The hottest Cajun restaurant in Washington -- in public acclaim as well as in seasoning -- is the New Orleans Emporium, a seafood restaurant with a clattery downstairs white-tile dining room. The place is bright, energetic and fun, particularly if you start with a chili-fired Cajun martini or a shooter -- raw oyster and hot sauce with vodka.

The menu is long, and a little complicated since dishes are categorized more by their main ingredient than by whether they are suitable as appetizers or main courses. But there are several dishes not to be missed: to start, the batter-fried crayfish tails called Cajun Popcorn, and the big fresh barbecued shrimp with their heads on, swamped with crunchy spicy tomato sauce. The oysters are brought up from New Orleans, and are available rockefeller and bienville style as well as raw. And there are very good soup/stews such as gumbo and turtle. Also watch the blackboard for daily specials, which on my last visit included ecstatically good stuffed clams seasoned with tasso, a strong dry-cured Louisiana ham.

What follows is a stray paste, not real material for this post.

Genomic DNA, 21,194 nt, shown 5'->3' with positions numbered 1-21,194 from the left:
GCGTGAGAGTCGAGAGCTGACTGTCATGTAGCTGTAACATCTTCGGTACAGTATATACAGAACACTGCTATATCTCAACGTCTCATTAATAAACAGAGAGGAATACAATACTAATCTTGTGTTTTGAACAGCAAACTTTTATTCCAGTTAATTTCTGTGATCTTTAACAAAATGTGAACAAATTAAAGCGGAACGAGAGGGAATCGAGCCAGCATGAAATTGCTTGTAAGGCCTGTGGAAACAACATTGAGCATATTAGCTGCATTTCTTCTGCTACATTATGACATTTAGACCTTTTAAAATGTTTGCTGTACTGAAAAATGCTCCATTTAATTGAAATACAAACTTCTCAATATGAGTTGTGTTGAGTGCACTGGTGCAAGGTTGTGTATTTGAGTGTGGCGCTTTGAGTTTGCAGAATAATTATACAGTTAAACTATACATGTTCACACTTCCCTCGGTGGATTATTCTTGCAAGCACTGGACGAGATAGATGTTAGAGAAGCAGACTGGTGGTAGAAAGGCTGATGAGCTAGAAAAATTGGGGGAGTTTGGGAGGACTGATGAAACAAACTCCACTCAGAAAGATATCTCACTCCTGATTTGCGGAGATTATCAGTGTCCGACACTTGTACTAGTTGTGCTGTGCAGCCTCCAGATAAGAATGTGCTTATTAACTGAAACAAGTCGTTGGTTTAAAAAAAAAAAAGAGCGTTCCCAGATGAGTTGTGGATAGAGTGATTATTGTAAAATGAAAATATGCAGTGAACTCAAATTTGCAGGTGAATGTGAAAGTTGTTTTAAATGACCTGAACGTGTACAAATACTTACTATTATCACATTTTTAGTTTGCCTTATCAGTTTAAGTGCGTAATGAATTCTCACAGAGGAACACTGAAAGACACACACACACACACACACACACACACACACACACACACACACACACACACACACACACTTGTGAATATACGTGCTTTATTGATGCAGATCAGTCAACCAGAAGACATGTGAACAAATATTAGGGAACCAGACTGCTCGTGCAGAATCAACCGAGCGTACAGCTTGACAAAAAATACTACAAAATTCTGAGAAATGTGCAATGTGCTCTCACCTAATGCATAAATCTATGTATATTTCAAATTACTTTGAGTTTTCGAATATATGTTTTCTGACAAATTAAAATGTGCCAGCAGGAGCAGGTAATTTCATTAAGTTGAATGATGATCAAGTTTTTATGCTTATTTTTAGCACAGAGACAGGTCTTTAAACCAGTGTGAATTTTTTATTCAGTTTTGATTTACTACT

The blackboard also lists main dishes definitely worth watching, and the wines, which are quite good choices, reasonably priced. Outside of the daily specials, "blackened" dishes are required courses here. New Orleans Emporium does the most authentic blackened redfish in town, and the blackened prime rib is also a revelation. There is also sometimes a variation on the theme, perhaps blackened swordfish. But it doesn't beat the redfish. On the other hand, redfish cooked other ways -- such as with lemon and pecans -- has a far less interesting texture and flavor. In general, I would stick with the spicy stuff.

The basket of wonderful homemade breads -- seasoned biscuits and muffins -- makes it hard to remember to save room for dessert, but the gooey liquor- spiked bread pudding should be kept in mind. As for complaints: the little salad that accompanies main dishes is an insipid mix of iceberg lettuce and pale tomatoes -- even in the ripest part of tomato season -- in a dressing so sharp and mustard-drenched as to drown out even the Cajun cayenne.

Even so, don't try to find a table at the Emporium without a reservation, though you can eat at the bar if mood or crowd dictates. 2477 18th St. NW. 328-3421. L $10-$18, D $12-$20. L, D daily. AE, C, CB, DC, MC, V. Full bar.